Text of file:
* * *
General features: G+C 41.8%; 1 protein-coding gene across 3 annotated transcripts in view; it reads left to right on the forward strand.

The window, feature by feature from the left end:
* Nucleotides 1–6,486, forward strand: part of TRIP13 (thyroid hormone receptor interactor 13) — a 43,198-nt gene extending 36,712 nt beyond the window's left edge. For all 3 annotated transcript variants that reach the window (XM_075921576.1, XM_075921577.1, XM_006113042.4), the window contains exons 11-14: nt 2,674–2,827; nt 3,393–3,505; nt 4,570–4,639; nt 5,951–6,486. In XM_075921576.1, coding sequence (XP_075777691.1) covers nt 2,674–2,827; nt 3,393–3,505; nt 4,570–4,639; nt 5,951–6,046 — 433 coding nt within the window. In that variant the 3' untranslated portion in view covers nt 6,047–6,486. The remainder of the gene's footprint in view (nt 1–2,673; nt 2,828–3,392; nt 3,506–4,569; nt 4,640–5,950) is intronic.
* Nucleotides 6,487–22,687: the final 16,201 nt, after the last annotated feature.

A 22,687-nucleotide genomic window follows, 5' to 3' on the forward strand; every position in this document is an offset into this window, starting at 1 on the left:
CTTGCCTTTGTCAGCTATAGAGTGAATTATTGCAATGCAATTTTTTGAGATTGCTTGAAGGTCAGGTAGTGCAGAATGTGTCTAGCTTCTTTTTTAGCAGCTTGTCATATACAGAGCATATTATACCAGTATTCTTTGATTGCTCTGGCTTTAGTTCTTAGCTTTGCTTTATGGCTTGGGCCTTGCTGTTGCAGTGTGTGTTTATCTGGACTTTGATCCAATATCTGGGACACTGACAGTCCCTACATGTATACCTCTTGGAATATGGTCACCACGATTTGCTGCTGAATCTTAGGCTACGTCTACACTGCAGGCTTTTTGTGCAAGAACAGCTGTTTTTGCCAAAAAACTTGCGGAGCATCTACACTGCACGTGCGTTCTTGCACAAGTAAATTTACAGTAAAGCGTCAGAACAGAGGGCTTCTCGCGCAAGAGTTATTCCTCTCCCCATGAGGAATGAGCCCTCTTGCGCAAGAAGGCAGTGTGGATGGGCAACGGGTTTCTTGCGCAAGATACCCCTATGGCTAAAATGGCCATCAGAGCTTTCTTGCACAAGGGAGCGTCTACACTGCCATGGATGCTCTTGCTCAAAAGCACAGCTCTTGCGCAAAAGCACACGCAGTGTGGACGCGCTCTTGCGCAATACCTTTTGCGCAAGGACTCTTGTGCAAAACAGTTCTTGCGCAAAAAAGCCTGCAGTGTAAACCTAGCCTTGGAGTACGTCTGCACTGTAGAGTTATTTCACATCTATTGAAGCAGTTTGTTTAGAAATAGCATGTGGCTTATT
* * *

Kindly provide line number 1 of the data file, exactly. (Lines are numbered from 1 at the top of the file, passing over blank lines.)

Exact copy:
General features: G+C 41.8%; 1 protein-coding gene across 3 annotated transcripts in view; it reads left to right on the forward strand.